Editor’s note: This story pairs with “Utah maternal mortality rates stay stable, despite preventative measures“
Maternal mortality rates vary widely across geographic locations, but the causes tend to be the same, according to BYU nursing professor Debbie Edmunds.
“It depends on the expertise of the medical and nursing staff and the resources available,” Edmunds said.
Utah is unique in its high birth rate and amount of experienced providers, according to Edmunds.
Christina Elmore, who teaches intrapartum complications to doctorate midwifery students at the University of Utah, said Utah also has a much higher rate of out-of-hospital births than the national average.
However, research has shown the rate of out-of-hospital births doesn’t necessarily contribute to Utah’s maternal mortality rate, according to Elmore.
Elmore said maternal mortality in Utah is more closely related to socioeconomic status, income, access to care and whether the patient lives in an urban or rural area.
“When you start to break it up by racial groups, when you start to break it up by socioeconomic status, you start to really see more in terms of who is actually being affected,” Elmore said.
Nursing students and practitioners all over Utah are implementing methods to prevent maternal mortality.
BYU’s College of Nursing provides its fourth-semester students with a simulation experience: Lucina.
Lucina has 10 pre-configured birth scenarios, including postpartum hemorrhage — the most common cause of maternal mortality, according to Edmunds — pregnancy-induced hypertension and seizures.
All BYU nursing students must complete three birthing scenarios with Lucina before they do a clinical practicum in a local hospital’s labor and delivery unit, according to College of Nursing Public Relations Manager Jeff Peery.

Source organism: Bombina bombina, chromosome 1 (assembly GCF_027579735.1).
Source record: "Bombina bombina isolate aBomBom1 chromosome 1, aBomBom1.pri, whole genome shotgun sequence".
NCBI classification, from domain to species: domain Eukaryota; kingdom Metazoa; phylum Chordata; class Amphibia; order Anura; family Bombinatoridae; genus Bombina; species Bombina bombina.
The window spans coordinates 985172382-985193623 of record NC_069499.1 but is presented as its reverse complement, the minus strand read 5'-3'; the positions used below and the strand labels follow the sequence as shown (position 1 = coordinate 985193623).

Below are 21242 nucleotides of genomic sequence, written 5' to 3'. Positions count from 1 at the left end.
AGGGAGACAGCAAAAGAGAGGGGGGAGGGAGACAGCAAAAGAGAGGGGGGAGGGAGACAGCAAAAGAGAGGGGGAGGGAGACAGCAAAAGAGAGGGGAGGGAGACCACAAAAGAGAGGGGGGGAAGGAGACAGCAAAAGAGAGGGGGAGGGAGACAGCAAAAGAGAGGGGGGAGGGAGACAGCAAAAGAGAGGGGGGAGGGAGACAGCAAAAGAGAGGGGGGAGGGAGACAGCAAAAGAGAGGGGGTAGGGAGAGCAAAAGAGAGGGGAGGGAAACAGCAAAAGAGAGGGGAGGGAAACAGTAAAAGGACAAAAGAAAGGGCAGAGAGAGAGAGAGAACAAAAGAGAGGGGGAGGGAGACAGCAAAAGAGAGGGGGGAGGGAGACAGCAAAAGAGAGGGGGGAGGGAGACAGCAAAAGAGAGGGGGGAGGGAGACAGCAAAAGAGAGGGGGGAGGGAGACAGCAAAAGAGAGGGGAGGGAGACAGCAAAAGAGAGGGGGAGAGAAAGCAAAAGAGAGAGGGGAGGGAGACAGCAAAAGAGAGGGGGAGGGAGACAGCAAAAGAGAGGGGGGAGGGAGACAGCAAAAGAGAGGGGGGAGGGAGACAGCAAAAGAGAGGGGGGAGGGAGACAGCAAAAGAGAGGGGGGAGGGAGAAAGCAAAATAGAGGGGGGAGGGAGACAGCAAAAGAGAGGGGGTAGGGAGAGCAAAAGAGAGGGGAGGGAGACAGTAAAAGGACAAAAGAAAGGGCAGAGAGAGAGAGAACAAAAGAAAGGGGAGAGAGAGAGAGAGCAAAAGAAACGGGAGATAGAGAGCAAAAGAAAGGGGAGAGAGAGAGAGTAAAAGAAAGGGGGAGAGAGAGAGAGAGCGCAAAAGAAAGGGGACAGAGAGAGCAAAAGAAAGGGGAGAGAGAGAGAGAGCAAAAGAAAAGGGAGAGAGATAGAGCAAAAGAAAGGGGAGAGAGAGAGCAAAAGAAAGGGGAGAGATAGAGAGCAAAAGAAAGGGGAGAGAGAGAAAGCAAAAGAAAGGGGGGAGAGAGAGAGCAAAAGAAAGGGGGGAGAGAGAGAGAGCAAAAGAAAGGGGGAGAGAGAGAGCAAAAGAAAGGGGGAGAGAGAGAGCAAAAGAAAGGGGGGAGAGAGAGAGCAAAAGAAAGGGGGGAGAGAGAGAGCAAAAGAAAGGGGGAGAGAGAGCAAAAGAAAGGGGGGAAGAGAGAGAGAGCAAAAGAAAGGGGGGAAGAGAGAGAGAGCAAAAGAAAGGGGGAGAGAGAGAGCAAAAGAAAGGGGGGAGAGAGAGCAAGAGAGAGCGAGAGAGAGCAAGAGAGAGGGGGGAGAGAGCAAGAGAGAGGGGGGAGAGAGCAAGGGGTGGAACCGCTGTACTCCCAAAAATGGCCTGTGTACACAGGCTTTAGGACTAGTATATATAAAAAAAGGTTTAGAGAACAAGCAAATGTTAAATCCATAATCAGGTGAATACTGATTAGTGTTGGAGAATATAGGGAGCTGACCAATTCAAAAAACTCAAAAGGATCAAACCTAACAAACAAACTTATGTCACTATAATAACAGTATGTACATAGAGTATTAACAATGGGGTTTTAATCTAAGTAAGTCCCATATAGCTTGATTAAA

The University of Utah College of Nursing also provides students with a high-fidelity simulation experience, according to its website.
The nurse midwifery program at the University of Utah teaches students to encourage flu vaccines, assess new mothers’ mental health and follow specific protocols for pregnancy-induced hypertension and postpartum hemorrhage.
“Practice and care of women according to what we do know is the best approach to decrease maternal mortality, and this is what is taught because it works to address many known causes of maternal mortality,” said Debra Penney, who teaches in the University of Utah nurse midwifery program.
Elmore said she meets frequently with other midwives in Utah to discuss topics relevant to their field. The obstetricians at the University of Utah also meet once per week to discuss cases, including what went well and what could be improved, according to Elmore.
Distilling information from sites where the maternal mortality rate is lower to places where the rate is higher could help reduce rates, Elmore said.
“In Utah, one of the things that could be done is the sharing of protocol,” Elmore said.